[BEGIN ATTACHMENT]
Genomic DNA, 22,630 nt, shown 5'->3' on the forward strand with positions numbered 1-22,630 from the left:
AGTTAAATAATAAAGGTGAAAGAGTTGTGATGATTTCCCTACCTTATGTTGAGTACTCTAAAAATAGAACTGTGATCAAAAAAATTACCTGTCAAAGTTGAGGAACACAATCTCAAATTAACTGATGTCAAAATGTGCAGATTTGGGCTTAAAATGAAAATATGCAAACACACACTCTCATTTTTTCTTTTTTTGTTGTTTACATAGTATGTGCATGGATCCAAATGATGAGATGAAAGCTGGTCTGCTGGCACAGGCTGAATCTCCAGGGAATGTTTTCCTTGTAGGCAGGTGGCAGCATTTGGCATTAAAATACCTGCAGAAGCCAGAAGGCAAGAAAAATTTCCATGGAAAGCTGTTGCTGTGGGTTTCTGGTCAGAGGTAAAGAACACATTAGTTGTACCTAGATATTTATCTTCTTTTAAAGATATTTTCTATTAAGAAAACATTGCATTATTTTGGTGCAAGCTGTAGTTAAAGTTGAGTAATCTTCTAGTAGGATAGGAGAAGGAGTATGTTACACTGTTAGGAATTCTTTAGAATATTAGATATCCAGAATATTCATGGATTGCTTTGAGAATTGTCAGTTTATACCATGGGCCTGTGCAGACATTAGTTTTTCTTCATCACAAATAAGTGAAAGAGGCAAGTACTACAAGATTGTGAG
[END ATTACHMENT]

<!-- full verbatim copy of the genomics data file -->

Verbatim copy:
Genomic DNA, 22,630 nt, shown 5'->3' on the forward strand with positions numbered 1-22,630 from the left:
AGTTAAATAATAAAGGTGAAAGAGTTGTGATGATTTCCCTACCTTATGTTGAGTACTCTAAAAATAGAACTGTGATCAAAAAAATTACCTGTCAAAGTTGAGGAACACAATCTCAAATTAACTGATGTCAAAATGTGCAGATTTGGGCTTAAAATGAAAATATGCAAACACACACTCTCATTTTTTCTTTTTTTGTTGTTTACATAGTATGTGCATGGATCCAAATGATGAGATGAAAGCTGGTCTGCTGGCACAGGCTGAATCTCCAGGGAATGTTTTCCTTGTAGGCAGGTGGCAGCATTTGGCATTAAAATACCTGCAGAAGCCAGAAGGCAAGAAAAATTTCCATGGAAAGCTGTTGCTGTGGGTTTCTGGTCAGAGGTAAAGAACACATTAGTTGTACCTAGATATTTATCTTCTTTTAAAGATATTTTCTATTAAGAAAACATTGCATTATTTTGGTGCAAGCTGTAGTTAAAGTTGAGTAATCTTCTAGTAGGATAGGAGAAGGAGTATGTTACACTGTTAGGAATTCTTTAGAATATTAGATATCCAGAATATTCATGGATTGCTTTGAGAATTGTCAGTTTATACCATGGGCCTGTGCAGACATTAGTTTTTCTTCATCACAAATAAGTGAAAGAGGCAAGTACTACAAGATTGTGAG